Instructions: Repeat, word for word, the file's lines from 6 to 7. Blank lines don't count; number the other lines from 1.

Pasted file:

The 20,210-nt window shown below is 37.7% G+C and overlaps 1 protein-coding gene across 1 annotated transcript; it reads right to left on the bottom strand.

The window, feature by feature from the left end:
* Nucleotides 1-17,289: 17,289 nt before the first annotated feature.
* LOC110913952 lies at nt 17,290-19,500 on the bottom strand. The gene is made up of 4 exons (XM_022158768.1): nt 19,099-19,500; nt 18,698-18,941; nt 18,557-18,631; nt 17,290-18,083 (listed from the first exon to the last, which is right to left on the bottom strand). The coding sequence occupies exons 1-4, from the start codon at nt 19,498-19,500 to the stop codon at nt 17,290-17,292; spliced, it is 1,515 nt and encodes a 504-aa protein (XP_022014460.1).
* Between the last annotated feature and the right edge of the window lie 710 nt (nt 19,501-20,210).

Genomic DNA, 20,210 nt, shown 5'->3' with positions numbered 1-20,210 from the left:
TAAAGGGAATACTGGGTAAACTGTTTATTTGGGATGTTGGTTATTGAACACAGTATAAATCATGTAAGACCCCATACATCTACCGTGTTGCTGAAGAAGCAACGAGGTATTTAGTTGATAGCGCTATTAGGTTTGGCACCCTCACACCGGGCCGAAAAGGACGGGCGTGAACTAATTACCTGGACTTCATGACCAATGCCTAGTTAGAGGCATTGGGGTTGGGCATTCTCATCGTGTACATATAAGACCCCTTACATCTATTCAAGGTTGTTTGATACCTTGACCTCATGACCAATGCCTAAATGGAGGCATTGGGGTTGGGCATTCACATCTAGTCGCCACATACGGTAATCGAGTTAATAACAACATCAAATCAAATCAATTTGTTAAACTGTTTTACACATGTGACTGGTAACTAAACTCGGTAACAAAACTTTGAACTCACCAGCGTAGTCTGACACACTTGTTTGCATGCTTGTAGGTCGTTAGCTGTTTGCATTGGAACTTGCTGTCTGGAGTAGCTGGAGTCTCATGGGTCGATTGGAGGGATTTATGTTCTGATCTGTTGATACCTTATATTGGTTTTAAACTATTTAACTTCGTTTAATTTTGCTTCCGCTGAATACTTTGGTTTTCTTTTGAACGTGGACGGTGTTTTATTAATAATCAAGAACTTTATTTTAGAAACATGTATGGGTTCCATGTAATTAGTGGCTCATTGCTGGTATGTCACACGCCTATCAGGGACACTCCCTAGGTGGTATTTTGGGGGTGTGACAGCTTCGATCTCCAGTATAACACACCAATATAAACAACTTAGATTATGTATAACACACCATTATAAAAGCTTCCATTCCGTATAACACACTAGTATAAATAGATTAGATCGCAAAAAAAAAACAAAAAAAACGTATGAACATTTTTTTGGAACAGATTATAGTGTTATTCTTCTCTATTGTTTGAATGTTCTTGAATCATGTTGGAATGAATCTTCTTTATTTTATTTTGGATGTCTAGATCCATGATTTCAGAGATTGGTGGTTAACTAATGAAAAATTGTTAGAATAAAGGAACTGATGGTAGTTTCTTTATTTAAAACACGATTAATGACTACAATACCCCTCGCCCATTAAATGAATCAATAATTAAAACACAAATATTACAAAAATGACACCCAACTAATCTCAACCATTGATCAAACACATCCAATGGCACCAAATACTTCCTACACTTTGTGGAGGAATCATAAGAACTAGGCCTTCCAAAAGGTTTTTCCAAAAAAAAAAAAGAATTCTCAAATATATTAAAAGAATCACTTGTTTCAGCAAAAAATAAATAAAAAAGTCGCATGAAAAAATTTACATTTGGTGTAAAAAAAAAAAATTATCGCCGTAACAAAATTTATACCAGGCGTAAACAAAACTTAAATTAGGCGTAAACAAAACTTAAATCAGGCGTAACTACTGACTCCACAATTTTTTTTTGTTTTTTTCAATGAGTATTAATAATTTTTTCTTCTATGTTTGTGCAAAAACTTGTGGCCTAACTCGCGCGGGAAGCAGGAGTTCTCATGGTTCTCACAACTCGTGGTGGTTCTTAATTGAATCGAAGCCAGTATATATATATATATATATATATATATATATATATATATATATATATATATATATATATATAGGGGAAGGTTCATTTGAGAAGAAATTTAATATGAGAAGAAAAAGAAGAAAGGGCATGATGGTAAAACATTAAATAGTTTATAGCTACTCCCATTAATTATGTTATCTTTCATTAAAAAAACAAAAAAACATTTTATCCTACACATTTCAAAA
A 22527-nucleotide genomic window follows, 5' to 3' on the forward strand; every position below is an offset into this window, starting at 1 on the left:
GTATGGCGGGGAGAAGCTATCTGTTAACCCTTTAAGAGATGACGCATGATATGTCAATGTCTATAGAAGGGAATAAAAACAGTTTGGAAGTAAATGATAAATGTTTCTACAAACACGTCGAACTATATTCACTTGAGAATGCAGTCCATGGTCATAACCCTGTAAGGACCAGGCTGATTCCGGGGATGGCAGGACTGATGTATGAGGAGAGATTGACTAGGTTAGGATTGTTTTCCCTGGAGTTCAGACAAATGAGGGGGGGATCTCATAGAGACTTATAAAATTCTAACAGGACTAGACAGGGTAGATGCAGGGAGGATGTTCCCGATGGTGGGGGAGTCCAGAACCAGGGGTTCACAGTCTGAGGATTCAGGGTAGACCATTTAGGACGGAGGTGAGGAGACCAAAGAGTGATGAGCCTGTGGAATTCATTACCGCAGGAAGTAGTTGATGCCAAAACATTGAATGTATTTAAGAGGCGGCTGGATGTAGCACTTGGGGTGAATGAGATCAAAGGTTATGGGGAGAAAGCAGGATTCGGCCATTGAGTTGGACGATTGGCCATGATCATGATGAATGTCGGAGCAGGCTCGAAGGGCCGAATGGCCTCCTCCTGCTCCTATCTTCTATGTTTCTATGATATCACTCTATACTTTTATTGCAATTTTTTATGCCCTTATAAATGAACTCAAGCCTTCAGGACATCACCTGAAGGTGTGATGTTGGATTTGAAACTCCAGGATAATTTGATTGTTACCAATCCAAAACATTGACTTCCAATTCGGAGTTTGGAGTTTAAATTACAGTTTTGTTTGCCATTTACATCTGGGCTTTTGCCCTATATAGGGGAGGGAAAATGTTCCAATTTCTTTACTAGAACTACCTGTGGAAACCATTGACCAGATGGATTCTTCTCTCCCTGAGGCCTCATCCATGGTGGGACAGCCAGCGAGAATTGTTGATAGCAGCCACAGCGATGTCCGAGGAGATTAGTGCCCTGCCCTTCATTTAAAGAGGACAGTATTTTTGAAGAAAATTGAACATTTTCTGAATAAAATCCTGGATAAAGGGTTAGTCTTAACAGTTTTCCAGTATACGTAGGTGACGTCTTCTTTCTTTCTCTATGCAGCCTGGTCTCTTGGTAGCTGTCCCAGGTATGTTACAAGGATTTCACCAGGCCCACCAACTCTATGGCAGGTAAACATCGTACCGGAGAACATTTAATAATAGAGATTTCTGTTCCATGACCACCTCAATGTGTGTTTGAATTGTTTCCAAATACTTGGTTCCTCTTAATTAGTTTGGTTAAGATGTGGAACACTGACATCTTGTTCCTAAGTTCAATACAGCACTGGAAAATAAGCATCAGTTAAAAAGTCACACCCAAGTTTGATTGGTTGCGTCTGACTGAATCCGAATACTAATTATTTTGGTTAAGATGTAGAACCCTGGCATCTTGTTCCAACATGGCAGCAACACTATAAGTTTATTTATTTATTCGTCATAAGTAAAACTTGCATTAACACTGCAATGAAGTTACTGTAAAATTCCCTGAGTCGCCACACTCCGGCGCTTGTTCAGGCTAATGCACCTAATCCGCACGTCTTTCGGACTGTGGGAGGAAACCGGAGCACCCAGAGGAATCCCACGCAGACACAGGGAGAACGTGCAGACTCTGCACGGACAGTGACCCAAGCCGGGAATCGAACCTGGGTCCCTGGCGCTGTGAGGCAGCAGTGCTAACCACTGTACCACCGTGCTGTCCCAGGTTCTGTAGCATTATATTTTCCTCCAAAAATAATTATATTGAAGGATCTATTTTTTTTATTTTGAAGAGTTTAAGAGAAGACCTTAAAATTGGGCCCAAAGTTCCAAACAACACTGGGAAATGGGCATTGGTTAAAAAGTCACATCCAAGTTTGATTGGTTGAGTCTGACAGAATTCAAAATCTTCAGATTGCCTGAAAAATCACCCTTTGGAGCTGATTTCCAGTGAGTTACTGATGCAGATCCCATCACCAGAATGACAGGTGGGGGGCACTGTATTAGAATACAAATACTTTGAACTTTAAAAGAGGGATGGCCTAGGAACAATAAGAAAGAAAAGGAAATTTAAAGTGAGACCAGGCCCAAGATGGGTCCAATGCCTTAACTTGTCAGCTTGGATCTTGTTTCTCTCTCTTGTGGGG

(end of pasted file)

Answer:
Genomic DNA, 20,210 nt, shown 5'->3' with positions numbered 1-20,210 from the left:
TAAAGGGAATACTGGGTAAACTGTTTATTTGGGATGTTGGTTATTGAACACAGTATAAATCATGTAAGACCCCATACATCTACCGTGTTGCTGAAGAAGCAACGAGGTATTTAGTTGATAGCGCTATTAGGTTTGGCACCCTCACACCGGGCCGAAAAGGACGGGCGTGAACTAATTACCTGGACTTCATGACCAATGCCTAGTTAGAGGCATTGGGGTTGGGCATTCTCATCGTGTACATATAAGACCCCTTACATCTATTCAAGGTTGTTTGATACCTTGACCTCATGACCAATGCCTAAATGGAGGCATTGGGGTTGGGCATTCACATCTAGTCGCCACATACGGTAATCGAGTTAATAACAACATCAAATCAAATCAATTTGTTAAACTGTTTTACACATGTGACTGGTAACTAAACTCGGTAACAAAACTTTGAACTCACCAGCGTAGTCTGACACACTTGTTTGCATGCTTGTAGGTCGTTAGCTGTTTGCATTGGAACTTGCTGTCTGGAGTAGCTGGAGTCTCATGGGTCGATTGGAGGGATTTATGTTCTGATCTGTTGATACCTTATATTGGTTTTAAACTATTTAACTTCGTTTAATTTTGCTTCCGCTGAATACTTTGGTTTTCTTTTGAACGTGGACGGTGTTTTATTAATAATCAAGAACTTTATTTTAGAAACATGTATGGGTTCCATGTAATTAGTGGCTCATTGCTGGTATGTCACACGCCTATCAGGGACACTCCCTAGGTGGTATTTTGGGGGTGTGACAGCTTCGATCTCCAGTATAACACACCAATATAAACAACTTAGATTATGTATAACACACCATTATAAAAGCTTCCATTCCGTATAACACACTAGTATAAATAGATTAGATCGCAAAAAAAAAACAAAAAAAACGTATGAACATTTTTTTGGAACAGATTATAGTGTTATTCTTCTCTATTGTTTGAATGTTCTTGAATCATGTTGGAATGAATCTTCTTTATTTTATTTTGGATGTCTAGATCCATGATTTCAGAGATTGGTGGTTAACTAATGAAAAATTGTTAGAATAAAGGAACTGATGGTAGTTTCTTTATTTAAAACACGATTAATGACTACAATACCCCTCGCCCATTAAATGAATCAATAATTAAAACACAAATATTACAAAAATGACACCCAACTAATCTCAACCATTGATCAAACACATCCAATGGCACCAAATACTTCCTACACTTTGTGGAGGAATCATAAGAACTAGGCCTTCCAAAAGGTTTTTCCAAAAAAAAAAAAGAATTCTCAAATATATTAAAAGAATCACTTGTTTCAGCAAAAAATAAATAAAAAAGTCGCATGAAAAAATTTACATTTGGTGTAAAAAAAAAAAATTATCGCCGTAACAAAATTTATACCAGGCGTAAACAAAACTTAAATTAGGCGTAAACAAAACTTAAATCAGGCGTAACTACTGACTCCACAATTTTTTTTTGTTTTTTTCAATGAGTATTAATAATTTTTTCTTCTATGTTTGTGCAAAAACTTGTGGCCTAACTCGCGCGGGAAGCAGGAGTTCTCATGGTTCTCACAACTCGTGGTGGTTCTTAATTGAATCGAAGCCAGTATATATATATATATATATATATATATATATATATATATATATATATATATATATATATATAGGGGAAGGTTCATTTGAGAAGAAATTTAATATGAGAAGAAAAAGAAGAAAGGGCATGATGGTAAAACATTAAATAGTTTATAGCTACTCCCATTAATTATGTTATCTTTCATTAAAAAAACAAAAAAACATTTTATCCTACACATTTCAAAA